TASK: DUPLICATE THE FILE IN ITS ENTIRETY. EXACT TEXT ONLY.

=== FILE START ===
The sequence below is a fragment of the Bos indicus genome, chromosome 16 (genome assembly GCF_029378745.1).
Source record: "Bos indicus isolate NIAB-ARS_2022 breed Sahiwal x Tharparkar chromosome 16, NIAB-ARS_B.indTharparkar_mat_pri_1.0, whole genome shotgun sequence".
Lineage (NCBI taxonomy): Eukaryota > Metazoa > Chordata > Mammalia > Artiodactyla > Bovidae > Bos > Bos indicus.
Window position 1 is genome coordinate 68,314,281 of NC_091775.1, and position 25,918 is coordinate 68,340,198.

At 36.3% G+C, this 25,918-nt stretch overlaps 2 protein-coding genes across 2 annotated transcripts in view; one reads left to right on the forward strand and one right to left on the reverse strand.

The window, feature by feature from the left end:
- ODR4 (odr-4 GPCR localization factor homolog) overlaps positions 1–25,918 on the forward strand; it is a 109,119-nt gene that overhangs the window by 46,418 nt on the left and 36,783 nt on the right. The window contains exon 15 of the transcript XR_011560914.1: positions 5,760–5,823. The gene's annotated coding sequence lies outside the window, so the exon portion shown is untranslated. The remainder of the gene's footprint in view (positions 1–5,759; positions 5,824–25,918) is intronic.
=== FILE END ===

The sequence below is a fragment of the Bos indicus genome, chromosome 16 (genome assembly GCF_029378745.1).
Source record: "Bos indicus isolate NIAB-ARS_2022 breed Sahiwal x Tharparkar chromosome 16, NIAB-ARS_B.indTharparkar_mat_pri_1.0, whole genome shotgun sequence".
Lineage (NCBI taxonomy): Eukaryota > Metazoa > Chordata > Mammalia > Artiodactyla > Bovidae > Bos > Bos indicus.
Window position 1 is genome coordinate 68,314,281 of NC_091775.1, and position 25,918 is coordinate 68,340,198.

At 36.3% G+C, this 25,918-nt stretch overlaps 2 protein-coding genes across 2 annotated transcripts in view; one reads left to right on the forward strand and one right to left on the reverse strand.

The window, feature by feature from the left end:
- ODR4 (odr-4 GPCR localization factor homolog) overlaps positions 1–25,918 on the forward strand; it is a 109,119-nt gene that overhangs the window by 46,418 nt on the left and 36,783 nt on the right. The window contains exon 15 of the transcript XR_011560914.1: positions 5,760–5,823. The gene's annotated coding sequence lies outside the window, so the exon portion shown is untranslated. The remainder of the gene's footprint in view (positions 1–5,759; positions 5,824–25,918) is intronic.